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"Mentoring: Dominate, Accommodate, or Enable"
By Joe Bouchard
Published: 11/01/2010

Mentor Giving someone a meal will keep hunger away for a day. But to teach a person to fish can keep hunger away forever. The role of a true mentor is to plant the seeds of capability and knowledge in fertile ground.

When the experienced become mentors, corrections has a potentially potent tool for staff training. Granted, policy and procedure are written cues on how any new person should perform. But experience-laden advice about how most prisoners are likely to react to any given situation is also very valuable.

The voice of experience is one which transmits institutional culture. As we relate information gained through hard-fought battles to newer colleagues, we send wisdom. This helps new employees to survive their first days and to become mentors in turn.

The true coach will neither spoon-feed the student nor bludgeon the pupil with the dictatorship of experience. Some students will need occasional doses of either extremes, but the effective mentor will always return toward moderation. Optimally, the mentee continues the cycle to become a mentor. In balance, a coach is someone who helps newer staff assimilate into a work environment.

But are all mentors inherently wise? And if they are wise, are they driven by the notion of training colleagues with the larger perspective in mind? Not all mentors have pure motive or strong confidence.

So many ideas are easily explained by using a continuum. Essentially, there are three types of anything. There are two opposing extremes and various degrees of the non-extreme. All but the extremes fall in the middle of the continuum. By understanding the extremes, the middle area with all of its subtle differences is better explained.

And the mentor continuum explains three different teaching modes. They are accommodation, domination, and enabling. By exploring the accommodation and domination modes, the judicious balance struck by the enabler is better illustrated.

Accommodate                                         Enable                                         Dominate
(The mentor continuum)

Accommodator – off to the extreme left of the continuum of the accommodating mentor. In this extreme, the mentor is an appeaser and focuses too much on the student’s comfort. Yet, though the mentor may have good intentions and is consciously obliging and helpful, the trident remains sheltered and stunted. The friendly rapport overshadows the hunt for the larger perspective. The mentor/student relationship becomes mollification and pacification.

Too many times, the mentor cannot take one step back, but remains omnipresent. It is like an overprotective parent that refuses to let the child stumble and fall while learning to walk. For example, a mentor may forestall prisoner contact with the neophyte for fear of shattering the confidence of the protégé. This leads to coddling, arrested development, and overdependence in the learning process.

Novice staff that feign ignorance and are not adverse to others doing their duties can actually manipulate the Accommodating Mentor.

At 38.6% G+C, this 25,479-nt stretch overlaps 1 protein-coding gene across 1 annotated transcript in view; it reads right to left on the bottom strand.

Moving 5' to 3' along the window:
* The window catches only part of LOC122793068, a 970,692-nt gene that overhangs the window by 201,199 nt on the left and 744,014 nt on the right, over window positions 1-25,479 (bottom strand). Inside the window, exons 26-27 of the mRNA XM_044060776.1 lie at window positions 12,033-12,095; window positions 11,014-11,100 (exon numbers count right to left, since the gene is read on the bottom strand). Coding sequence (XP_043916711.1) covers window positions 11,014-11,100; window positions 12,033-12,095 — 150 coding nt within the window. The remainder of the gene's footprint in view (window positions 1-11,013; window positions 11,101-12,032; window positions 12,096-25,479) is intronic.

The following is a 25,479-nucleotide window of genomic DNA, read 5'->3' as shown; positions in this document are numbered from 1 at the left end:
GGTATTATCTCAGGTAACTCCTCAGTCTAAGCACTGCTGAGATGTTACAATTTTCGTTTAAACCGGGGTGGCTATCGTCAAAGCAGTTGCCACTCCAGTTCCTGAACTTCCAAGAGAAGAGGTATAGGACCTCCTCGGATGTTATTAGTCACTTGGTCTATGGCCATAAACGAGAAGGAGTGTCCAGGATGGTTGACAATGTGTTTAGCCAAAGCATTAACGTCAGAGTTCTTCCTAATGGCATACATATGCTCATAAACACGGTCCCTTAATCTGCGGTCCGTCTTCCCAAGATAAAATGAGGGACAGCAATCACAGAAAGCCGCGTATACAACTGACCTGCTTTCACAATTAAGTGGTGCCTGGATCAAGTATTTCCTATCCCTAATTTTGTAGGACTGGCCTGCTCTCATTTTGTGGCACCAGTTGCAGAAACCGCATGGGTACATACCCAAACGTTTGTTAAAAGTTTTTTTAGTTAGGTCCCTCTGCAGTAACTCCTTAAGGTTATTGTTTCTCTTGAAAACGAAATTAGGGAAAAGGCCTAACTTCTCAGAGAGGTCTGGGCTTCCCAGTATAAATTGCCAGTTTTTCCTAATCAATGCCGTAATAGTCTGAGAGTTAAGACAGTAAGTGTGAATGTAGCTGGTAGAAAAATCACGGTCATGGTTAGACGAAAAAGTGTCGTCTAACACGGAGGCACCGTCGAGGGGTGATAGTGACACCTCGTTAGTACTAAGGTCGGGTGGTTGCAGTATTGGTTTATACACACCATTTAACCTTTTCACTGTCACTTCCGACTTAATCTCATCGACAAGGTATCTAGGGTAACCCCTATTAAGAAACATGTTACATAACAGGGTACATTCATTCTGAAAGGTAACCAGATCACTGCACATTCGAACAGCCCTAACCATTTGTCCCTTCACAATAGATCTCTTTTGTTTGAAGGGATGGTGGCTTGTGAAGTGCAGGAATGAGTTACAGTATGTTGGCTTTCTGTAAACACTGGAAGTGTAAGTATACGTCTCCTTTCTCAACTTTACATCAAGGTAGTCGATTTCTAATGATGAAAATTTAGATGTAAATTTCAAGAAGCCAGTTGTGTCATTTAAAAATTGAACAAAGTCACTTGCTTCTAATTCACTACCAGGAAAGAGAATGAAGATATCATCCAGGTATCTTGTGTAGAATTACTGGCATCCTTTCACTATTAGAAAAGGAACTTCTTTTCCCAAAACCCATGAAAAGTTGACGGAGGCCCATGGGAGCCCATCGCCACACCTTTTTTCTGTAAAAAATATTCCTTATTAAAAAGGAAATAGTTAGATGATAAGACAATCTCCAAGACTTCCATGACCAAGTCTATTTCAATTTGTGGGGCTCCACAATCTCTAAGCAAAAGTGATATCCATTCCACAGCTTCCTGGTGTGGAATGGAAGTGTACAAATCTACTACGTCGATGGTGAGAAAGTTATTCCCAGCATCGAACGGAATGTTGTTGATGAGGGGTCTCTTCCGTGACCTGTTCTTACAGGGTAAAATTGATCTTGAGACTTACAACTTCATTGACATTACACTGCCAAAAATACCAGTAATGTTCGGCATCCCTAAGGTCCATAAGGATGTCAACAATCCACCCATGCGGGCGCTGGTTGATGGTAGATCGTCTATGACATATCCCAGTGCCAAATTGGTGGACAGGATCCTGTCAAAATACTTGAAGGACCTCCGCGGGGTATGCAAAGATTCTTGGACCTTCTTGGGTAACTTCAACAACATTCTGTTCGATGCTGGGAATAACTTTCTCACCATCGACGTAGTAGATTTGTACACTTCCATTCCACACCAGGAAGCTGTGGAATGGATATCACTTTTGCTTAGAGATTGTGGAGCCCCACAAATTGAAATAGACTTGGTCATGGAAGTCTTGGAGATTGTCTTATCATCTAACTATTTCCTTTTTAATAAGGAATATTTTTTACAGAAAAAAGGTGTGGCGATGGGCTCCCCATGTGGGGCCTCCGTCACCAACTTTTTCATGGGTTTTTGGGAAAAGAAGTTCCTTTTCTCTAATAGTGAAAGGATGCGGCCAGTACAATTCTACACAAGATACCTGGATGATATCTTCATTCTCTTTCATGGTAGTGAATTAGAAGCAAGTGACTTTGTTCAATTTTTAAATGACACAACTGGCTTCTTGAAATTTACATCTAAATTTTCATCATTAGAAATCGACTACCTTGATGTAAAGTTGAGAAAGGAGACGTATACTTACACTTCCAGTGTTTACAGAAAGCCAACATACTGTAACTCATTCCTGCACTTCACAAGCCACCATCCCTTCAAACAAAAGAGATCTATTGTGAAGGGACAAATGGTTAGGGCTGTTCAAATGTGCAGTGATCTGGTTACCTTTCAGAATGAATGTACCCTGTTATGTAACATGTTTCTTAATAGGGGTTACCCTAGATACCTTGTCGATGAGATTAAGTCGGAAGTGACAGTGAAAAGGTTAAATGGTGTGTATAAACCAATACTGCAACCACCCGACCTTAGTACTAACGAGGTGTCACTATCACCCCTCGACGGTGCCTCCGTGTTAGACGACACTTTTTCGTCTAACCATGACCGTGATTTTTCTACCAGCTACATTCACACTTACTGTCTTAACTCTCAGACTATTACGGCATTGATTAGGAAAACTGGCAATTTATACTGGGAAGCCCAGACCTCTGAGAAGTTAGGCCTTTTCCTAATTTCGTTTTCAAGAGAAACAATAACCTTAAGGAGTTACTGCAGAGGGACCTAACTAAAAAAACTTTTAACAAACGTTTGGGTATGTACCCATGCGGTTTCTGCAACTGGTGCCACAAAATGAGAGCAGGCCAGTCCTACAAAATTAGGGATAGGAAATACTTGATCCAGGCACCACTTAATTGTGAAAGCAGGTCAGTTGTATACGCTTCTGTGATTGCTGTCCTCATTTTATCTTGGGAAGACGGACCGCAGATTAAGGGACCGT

Dominator – the dominator variety of mentor is at the right extreme of the mentor continuum. As the name implies, this is the teacher hat attempts to control all of the actions of the junior staff. This is a dictatorship of experience held over the head of the novice. Often, this mentor is an autocrat who is looking for a lapdog or cheering section. In many ways, the this is a tormentor.

This is a petty tyrant who carefully gives limited information to the pupil. Knowledge is power, and the dominator filters the lessons so the student remains dependant. Whatever the motives, when a meek, unconfident student becomes entangled with a dominant mentor, it results in a power submission relationship.

Enabler – The word enabler sometimes has a negative connotation. In certain contexts, it means someone who will help perpetuate bad habits. However, the enabling mentor is a coach who gives peers of lesser seniority a means of becoming aware of the job more thoroughly and rapidly.

For example, the enabler will not stand by while the student submits an inaccurate count. They will, however, explain the potential mistakes, teach how to rectify, and list the repercussion.

The position on the continuum suggests a balance. The philosophy is moderation and empowerment. This tutor will allow mentee to make small mistakes in order to learn a lesson. The instructor realizes that the core of the lesson is more important than any face-saving, ego-driven action.

There are solutions for mentors gone wrong, or who need a little redirection. This is the mentee self-help list:
  • Seek other opinions in other mentors.
  • Read literature online, at home
  • Do not limit literature search to corrections only
  • Consult staff library to see if there are materials on corrections training
  • Do not abandon mentor and cause shame and awkwardness. Be subtle
  • Do not flaunt new avenues of learning.

The mentee is not the only one who has options here. Other staff may do the following:
  • Teach the teacher. Help the mentor hone the method of learning
  • Offer newbies your skills to augment other mentors
  • Never humiliate mentor nor condescend mentees
  • Empower the mentee by suggesting the self-help list

It would be a horribly boring world if everyone had the same teaching styles and learning needs. Different modes keep corrections vibrant and vigorous. But even so, extremes can cripple well meaning efforts to assimilate new staff. It is true here as in so many things: Balance is key. Mentors need to remember that. The future of corrections is in the hands of mentors.

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